A fighter abroad and a preacher at home, Hassen believes that it is now his duty to open da'wa offices across the country, offering a religious education that conforms to Ansar al Sharia's interpretation of Islam. "This is a long-term vision to prepare society," he says, "We are for jihad, armed revolution, but we cannot do this if the people are not with us. It will only be possible when everyone is behind the vision. Look at Libya, the insurrection was only successful once armed and sharing a common vision."

Although little is known about Ansar al Sharia, Hassen emphasizes that its members do not want to stay in the shadows. "Now we want to talk," he says, "We want to be open, even if you are from the CIA."

References to American power run through many of his assertions and he attributes his own imprisonment to the counterterrorism policies of the Bush administration. "It used to be permissible to study the Koran openly," he says, "but after 2004 the government terrorized us on American orders."

He is referring to Tunisia's 2003 Anti-Terrorism Law, legislation that allowed security forces to arrest civilians with alleged links to terrorist organizations drawing praise from the U.S. State Department. Cases were usually held in private court sessions and many defendants claim that their convictions were based on confessions extracted through torture.

Popular reactions to Ansar al Sharia's emergence have been hostile. Described in the Tunisian media as an "Islamist cancer," the secular middle classes have greeted its rise with a mixture of horror and revulsion. Nor has it found favor with more moderate Islamist groups. The ruling Ennahda party has blamed the organization for this month's attacks on the U.S. embassy, and followers of the more moderate "scripturalist" brand of Salafism also distance themselves from the violent tactics of their theological counterparts.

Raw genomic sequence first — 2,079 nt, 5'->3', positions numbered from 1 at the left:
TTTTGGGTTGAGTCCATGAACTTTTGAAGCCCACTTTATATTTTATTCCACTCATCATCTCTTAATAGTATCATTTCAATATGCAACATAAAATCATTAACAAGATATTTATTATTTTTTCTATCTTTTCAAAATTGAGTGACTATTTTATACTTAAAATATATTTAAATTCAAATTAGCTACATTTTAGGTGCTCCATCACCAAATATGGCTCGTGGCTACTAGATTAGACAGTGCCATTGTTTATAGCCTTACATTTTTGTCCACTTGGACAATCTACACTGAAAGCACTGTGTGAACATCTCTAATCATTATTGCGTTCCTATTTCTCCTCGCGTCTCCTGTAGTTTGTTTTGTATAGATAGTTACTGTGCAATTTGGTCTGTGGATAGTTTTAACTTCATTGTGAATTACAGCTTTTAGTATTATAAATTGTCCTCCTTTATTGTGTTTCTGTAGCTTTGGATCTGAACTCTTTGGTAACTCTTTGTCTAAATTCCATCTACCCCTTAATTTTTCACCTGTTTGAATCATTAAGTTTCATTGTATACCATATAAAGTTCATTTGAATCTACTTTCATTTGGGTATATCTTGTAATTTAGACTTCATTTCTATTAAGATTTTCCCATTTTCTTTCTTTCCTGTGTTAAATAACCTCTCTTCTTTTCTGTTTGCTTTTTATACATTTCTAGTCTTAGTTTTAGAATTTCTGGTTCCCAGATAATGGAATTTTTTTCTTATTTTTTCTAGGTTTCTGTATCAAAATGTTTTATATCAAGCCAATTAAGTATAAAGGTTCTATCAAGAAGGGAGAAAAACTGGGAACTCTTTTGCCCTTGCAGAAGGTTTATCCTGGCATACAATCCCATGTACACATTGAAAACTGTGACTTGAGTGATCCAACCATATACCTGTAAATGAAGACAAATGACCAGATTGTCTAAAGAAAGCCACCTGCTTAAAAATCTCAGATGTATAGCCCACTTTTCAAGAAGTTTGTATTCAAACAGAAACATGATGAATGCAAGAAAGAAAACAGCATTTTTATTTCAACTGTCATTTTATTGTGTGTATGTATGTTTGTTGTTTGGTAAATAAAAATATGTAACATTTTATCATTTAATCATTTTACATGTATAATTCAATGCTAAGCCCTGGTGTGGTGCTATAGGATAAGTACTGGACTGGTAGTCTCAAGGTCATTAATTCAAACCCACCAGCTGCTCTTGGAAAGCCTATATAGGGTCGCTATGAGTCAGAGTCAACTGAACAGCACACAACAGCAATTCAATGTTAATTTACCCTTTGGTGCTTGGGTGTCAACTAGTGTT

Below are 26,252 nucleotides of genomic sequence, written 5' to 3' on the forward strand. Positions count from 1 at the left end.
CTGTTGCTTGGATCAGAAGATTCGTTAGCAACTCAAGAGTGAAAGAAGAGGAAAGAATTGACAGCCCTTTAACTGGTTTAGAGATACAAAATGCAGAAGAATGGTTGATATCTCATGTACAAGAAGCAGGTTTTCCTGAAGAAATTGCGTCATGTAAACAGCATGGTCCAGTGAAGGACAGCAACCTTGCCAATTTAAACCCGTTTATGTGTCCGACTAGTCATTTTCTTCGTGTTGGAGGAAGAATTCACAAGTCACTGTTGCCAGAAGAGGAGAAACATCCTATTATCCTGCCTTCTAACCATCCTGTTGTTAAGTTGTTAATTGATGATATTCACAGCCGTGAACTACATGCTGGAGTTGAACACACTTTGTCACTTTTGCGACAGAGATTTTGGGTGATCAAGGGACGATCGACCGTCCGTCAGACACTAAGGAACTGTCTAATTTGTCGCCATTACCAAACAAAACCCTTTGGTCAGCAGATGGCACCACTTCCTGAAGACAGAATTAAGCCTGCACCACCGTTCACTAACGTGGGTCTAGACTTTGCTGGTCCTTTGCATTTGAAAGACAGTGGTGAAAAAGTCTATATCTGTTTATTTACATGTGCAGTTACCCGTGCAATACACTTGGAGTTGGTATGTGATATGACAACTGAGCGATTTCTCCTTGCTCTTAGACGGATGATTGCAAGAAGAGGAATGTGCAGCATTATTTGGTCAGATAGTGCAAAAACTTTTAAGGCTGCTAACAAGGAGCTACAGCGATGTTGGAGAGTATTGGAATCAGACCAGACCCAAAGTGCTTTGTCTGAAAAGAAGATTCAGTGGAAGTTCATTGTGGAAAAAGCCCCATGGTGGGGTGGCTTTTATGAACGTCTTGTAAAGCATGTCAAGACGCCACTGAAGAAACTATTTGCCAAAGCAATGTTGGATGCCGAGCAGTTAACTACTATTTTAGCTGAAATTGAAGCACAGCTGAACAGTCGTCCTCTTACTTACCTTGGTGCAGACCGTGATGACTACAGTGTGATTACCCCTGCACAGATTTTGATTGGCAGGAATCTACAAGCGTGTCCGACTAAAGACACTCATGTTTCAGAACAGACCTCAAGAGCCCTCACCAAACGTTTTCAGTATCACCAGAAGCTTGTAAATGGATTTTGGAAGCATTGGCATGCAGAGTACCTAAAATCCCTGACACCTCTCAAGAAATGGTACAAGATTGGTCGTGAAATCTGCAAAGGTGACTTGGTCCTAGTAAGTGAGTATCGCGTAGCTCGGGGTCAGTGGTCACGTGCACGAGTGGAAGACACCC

When asked if Ansar al Sharia can realistically attract wider support, Hassen counters that Tunisian society has failed to listen to its message: "We are trying to extend our hand to the Tunisian people but they aren't taking it yet. We bring a new vision of politics for the Arab world, but we know this will take time. After 50 years of Bourgiba and Ben Ali, people have lost their religion and we are feeding it."

References to the broader regional context litter his speech, although he denies that his organization is operationally linked to organizations in Libya, Yemen, Egypt, and Morocco that share the same name.

Turning to the subject of attacks on U.S. targets in Tunis the previous week, Hassen chooses his words carefully. Young Ansar al Sharia followers were involved, he says, but not on the direct instructions of the leadership.

"We do not deny that violent acts were committed in our name. We have made mistakes and many of our number have been behind bars. Now we are rehabilitating them, but this will take time. They need to be educated in the very foundations of Islam.

These boys of the districts follow us because they are tired of politicians' immorality. They appreciate our coherence: our words come straight from the heart."

A visit to Tunis's working class El Khadra suburb the previous day suggested that there is truth in this sentiment. Although few were willing to openly align themselves with Ansar al Sharia, several young men expressed admiration at the organization's piety and its refusal to engage in high-level political squabbles. Abu Iyadh's name commanded particular enthusiasm, in the words of one young man, "he is strong where Ennahda are weak. He is the only man to stand up against the Americans."

Demographic studies of those convicted under Tunisia's anti-terrorism laws show that the jihadists have previously found these neighborhoods to be fertile ground for recruitment. Today their inhabitants remain as socially and economically marginalized as they were under Ben Ali, a reality which continues to escape many who rail against Ansar al Sharia as an aberration within Tunisia's cosmopolitan society.

"We stand in solidarity with the weakest," Hassan says, "and in time we will have local leaders who organize the boys."

Yet the notion that Ansar al Sharia's message has found real resonance within small sections of Tunisian society continues to escape the country's chattering classes. High-level political discussion revolves around constitutional issues with little attempt to address the grievances of the most vulnerable. But this is a social blindness that they cannot afford to maintain. "For us, this is an opportunity to plant our seeds in the sunlight." Hassan concludes, "and we are starting to see the fruit."

Louisa Loveluck is a freelance journalist specializing in Middle Eastern affairs and a researcher at the International State Crime Initiative. She blogs at

* Correction, the article originally inaccurately stated Abu Ibayn had been detained at Guantanamo.